Monday, September 9, 2019

Books to Teach Perseverance

"This is too hard!" "I don't get it!" What makes certain people easily give up when encountering a challenge, while others persevere, determined to solve problem and succeed? Years ago, the buzzword in education was GRIT.
So what is grit? Grit means having the dedication and courage; strength of character to work hard toward a goal, no matter what challenges are encountered on the way. And as always, picture books provide the perfect model for this trait.

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Most people have heard of Louis Braille, but many do not not realize that he was not born blind. Six Dots by Jen Bryant is a beautiful picture book about the story of young Louis Braille.
Louis was just five years old when he lost his sight in an accident with an awl. However, he was determined to live like everyone else, and what he wanted more than anything was to be able to read. Even at the school for the blind in Paris, there were no books for him. So Louis invented his own alphabet—a whole new system for writing that could be read by touch. It is a system so ingenious yet practical that it is still used by the blind community today.

After reading a picture book to my class, we always discuss possible themes. Students share their thoughts, using evidence from the book to support their responses. Six Dots is an excellent book to discuss theme; usually kids come up with perseverance or determination as the most likely theme. During morning meeting, we relate to Louis' sudden blindness to our own shortcomings and how to overcome them. I also display quotes about perseverance and growth mindset and they become points for discussion and reflection in our morning meeting or in our journals. 
Split peas are great not only for making split pea soup! Since they are cut in half (split), there is a flat side. After showing students the Braille alphabet,  they will be eager to learn the alphabet and to try making their names and many other words. Give them cardstock with six dot frames and have them glue the split peas onto the frame, while referencing the Braille alphabet. They can close their eyes and feel the bumps of the split peas. 
Have you ever noticed that many signs around your own school (and all public buildings) have Braille as well as written words and numbers? It is fun to have students walk around campus, noticing the signs and plaques, and trying to feel them with their eyes closed.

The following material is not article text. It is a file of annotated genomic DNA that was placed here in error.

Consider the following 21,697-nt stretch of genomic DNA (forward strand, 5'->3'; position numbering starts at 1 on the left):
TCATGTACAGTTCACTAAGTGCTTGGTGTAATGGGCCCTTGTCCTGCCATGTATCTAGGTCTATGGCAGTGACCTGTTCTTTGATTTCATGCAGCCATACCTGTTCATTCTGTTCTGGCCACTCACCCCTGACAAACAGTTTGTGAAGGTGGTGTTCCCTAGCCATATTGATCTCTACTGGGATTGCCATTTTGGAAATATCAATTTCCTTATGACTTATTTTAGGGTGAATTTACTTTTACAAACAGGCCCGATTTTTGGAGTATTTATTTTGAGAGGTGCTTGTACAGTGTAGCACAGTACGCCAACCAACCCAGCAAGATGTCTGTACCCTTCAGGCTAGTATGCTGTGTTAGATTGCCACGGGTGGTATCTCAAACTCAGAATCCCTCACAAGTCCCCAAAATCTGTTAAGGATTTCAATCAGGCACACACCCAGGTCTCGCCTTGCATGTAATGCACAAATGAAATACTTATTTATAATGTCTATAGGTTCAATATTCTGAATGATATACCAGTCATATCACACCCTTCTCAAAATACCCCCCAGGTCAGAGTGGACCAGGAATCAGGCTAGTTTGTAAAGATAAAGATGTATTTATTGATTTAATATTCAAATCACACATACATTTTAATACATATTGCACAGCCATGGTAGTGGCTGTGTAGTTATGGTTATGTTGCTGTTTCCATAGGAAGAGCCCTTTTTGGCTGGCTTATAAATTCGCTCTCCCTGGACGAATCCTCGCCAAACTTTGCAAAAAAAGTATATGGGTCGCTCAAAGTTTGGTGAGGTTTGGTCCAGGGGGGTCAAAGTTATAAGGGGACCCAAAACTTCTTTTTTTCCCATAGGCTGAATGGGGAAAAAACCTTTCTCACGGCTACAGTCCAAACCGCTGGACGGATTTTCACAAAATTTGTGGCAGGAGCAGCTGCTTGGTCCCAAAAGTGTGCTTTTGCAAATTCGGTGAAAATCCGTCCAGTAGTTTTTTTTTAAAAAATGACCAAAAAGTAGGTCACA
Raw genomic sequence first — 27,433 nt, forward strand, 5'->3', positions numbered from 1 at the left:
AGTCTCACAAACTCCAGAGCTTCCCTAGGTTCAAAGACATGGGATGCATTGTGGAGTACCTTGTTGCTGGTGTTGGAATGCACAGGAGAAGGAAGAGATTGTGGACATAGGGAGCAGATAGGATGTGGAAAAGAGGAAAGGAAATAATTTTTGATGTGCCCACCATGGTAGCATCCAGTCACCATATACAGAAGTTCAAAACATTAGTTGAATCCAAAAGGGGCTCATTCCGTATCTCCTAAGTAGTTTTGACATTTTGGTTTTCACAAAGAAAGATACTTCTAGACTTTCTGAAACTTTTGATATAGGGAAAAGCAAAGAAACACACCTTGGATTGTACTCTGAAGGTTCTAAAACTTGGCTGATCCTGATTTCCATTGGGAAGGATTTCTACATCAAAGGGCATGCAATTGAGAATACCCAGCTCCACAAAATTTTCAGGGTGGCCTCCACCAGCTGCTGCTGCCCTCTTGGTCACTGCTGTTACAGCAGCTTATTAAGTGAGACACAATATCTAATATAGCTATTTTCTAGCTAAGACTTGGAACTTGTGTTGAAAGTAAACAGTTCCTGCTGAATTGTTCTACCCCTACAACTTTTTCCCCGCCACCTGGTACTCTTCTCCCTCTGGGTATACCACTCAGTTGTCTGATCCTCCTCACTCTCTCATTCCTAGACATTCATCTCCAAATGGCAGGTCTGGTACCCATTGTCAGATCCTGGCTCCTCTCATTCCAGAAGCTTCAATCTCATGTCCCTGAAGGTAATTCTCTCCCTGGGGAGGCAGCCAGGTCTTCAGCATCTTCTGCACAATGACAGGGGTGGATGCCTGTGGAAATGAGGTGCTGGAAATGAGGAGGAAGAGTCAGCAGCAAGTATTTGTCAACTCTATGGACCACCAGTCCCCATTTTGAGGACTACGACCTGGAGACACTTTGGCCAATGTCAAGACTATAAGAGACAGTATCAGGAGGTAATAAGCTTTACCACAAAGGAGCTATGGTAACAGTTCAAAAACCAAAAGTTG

Also STEAM and STEM activities are always living examples of persevering and trying, failure after failure.
Some other picture biographies to inspire and teach perseverance: (click on each image for more information)
An oldie but goodie: The Little Engine that Could tells the story of a tiny blue engine who saves the day by chanting positive self-talk, "I think I can. I think I can!"
As a young boy, Chris Hadfield loves rockets and planets and he is always pretending to be a brave astronaut, exploring the universe. However, there's only one problem: at night, Chris doesn't feel so brave. He's afraid of the dark. But when he watches the groundbreaking moon landing on TV, he realizes that space is the darkest dark there is--and the dark is beautiful and exciting, especially when you have big dreams to keep you company. This true story not only exemplifies perseverance, but it also demonstrates the importance of passion and determination.
Helen Thayer wanted to be the first woman to travel alone to the Magnetic North Pole. to travel alone to the Magnetic North Pole.trto travel alone to the Magnetic North Pole.to travel alone to the Magnetic North Pole.Luckily, she took her dog, Charlie.  He knew when it was too dangerous to travel and stayed tucked into the tent and protected her from a polar bear attack. She braved freezing cold, polar bears, brutal winds, ice storms, and various injuries, but gritted her teeth and soldiered on. This  true tale of adventure is a model of perseverance and the "you can do anything you set your mind to" message
CLICK HERE or on the image above to listen to We Teach So Hard's latest podcast: our monthly themed book talk!  CLICK on the links below to read about more picture books to teach perseverance! Tracy, Retta, and Deann have SO many awesome ideas with freebies!

3 comments:

  1. I LOVE the "Six Dots" book recommendation and the split pea braille extension activity. I can't wait to use your book as a companion book to "Emmanuel's Dream." I think the two will make a great compare/contrast lesson.

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    1. I just ordered Emmanuel's Dream, too! You're right; the two will be great together!

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  2. Blows my mind how people learn to read Braille, I just couldn't imagine how hard it must be for a blind person. Great book to read with your class.

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